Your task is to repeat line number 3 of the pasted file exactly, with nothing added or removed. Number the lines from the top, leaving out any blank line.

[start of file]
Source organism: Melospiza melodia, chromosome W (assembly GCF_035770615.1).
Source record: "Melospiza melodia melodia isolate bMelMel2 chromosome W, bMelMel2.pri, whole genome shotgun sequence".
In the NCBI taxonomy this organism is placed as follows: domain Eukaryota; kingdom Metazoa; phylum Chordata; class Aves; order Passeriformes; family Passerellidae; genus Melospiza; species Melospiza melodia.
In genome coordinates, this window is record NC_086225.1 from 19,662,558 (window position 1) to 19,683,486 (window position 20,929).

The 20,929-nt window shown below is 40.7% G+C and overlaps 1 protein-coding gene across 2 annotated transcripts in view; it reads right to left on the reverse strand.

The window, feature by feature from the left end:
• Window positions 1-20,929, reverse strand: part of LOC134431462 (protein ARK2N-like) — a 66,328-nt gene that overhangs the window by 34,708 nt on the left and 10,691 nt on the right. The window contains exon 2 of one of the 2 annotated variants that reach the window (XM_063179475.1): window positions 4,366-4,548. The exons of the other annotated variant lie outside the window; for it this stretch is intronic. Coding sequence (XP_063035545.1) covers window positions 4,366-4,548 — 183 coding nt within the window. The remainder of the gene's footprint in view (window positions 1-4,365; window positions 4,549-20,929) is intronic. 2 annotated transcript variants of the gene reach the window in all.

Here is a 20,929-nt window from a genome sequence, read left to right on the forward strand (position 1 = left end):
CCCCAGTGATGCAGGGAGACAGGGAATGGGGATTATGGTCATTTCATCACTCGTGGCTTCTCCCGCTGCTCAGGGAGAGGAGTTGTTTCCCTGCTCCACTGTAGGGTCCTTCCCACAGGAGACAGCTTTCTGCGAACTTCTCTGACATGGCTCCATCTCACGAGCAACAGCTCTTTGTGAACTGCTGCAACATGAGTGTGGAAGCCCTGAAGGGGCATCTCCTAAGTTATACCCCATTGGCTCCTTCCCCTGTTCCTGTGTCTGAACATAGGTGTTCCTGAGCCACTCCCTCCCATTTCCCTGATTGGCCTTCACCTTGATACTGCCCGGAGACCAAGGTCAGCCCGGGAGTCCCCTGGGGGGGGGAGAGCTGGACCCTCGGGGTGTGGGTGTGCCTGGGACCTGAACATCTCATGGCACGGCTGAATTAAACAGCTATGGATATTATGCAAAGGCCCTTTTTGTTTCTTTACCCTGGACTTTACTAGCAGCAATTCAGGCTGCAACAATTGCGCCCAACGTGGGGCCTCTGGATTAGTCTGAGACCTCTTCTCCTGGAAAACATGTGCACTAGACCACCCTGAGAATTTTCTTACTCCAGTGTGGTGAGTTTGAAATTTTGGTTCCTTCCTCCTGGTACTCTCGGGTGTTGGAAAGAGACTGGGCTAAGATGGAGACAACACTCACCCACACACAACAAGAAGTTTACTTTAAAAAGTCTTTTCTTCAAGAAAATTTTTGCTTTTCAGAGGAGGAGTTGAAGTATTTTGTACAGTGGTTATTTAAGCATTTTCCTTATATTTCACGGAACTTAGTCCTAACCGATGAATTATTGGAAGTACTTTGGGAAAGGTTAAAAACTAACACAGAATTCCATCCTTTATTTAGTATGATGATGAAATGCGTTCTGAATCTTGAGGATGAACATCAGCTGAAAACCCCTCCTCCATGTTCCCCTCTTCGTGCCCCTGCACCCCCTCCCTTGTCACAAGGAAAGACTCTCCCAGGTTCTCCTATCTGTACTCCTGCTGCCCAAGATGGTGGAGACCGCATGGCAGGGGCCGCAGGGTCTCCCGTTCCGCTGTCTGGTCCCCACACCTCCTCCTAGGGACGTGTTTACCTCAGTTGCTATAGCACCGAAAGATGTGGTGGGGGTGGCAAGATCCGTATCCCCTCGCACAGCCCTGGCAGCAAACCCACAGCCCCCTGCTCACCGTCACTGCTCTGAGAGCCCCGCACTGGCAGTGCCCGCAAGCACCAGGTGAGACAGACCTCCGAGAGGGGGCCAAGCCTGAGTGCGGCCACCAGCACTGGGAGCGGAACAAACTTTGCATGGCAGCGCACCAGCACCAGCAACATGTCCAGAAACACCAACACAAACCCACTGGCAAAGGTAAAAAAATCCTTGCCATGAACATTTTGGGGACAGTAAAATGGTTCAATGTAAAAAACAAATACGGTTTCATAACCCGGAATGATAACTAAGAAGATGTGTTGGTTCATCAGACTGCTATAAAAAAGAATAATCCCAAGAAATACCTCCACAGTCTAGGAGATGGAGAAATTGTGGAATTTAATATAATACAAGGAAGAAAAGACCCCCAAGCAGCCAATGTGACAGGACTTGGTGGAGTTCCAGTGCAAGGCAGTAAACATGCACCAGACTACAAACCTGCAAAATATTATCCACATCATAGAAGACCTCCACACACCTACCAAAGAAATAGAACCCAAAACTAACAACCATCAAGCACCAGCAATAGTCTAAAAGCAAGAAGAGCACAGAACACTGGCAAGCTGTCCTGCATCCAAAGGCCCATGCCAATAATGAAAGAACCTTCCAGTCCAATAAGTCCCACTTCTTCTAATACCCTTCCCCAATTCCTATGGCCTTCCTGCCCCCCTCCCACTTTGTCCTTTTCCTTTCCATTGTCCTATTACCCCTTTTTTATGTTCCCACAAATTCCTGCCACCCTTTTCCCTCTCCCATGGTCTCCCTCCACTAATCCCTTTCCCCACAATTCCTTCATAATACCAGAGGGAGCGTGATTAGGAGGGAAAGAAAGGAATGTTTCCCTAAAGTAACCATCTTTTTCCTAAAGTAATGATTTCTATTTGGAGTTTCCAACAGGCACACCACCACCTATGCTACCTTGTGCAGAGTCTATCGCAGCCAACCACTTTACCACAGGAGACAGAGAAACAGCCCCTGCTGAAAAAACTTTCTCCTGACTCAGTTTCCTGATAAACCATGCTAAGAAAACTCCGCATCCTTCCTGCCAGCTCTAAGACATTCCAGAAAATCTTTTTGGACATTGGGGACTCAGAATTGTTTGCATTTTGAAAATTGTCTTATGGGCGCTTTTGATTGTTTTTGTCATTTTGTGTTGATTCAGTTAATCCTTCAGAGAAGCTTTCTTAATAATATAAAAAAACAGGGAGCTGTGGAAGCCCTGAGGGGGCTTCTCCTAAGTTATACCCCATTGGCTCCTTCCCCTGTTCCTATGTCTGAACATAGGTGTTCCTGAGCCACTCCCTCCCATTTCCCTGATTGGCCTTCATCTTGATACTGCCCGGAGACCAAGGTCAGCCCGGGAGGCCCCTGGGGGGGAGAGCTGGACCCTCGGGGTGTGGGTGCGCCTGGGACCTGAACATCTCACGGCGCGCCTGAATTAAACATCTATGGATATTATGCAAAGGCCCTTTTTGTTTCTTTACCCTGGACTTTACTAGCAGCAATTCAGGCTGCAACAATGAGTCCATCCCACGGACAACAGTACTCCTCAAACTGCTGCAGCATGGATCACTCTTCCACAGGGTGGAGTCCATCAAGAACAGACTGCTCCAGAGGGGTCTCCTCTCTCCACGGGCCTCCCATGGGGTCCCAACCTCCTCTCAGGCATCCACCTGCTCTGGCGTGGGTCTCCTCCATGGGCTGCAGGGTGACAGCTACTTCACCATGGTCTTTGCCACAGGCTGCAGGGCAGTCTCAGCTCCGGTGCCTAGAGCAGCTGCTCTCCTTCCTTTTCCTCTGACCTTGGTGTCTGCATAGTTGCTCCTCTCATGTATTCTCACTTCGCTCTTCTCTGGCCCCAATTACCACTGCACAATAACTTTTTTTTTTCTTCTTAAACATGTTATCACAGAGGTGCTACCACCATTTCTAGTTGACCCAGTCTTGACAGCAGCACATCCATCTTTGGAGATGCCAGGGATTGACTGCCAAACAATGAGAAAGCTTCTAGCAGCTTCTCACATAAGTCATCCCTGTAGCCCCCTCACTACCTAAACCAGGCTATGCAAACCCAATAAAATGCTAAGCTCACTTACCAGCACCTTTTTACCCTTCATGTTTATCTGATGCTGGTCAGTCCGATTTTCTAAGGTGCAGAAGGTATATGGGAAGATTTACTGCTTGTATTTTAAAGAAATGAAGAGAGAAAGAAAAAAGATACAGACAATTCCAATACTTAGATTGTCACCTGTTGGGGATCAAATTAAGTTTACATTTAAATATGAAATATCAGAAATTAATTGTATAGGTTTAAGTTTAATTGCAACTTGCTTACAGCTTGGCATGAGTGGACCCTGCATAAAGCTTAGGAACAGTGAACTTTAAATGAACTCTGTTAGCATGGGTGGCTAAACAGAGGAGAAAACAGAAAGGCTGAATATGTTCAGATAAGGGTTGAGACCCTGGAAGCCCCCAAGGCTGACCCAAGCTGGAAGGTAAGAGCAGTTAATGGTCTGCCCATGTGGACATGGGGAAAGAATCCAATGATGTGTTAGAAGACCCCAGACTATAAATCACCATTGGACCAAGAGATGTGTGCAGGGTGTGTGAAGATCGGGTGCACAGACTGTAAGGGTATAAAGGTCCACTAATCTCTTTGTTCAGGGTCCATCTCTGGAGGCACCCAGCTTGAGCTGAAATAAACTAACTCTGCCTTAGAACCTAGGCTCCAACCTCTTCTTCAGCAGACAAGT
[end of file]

In the NCBI taxonomy this organism is placed as follows: domain Eukaryota; kingdom Metazoa; phylum Chordata; class Aves; order Passeriformes; family Passerellidae; genus Melospiza; species Melospiza melodia.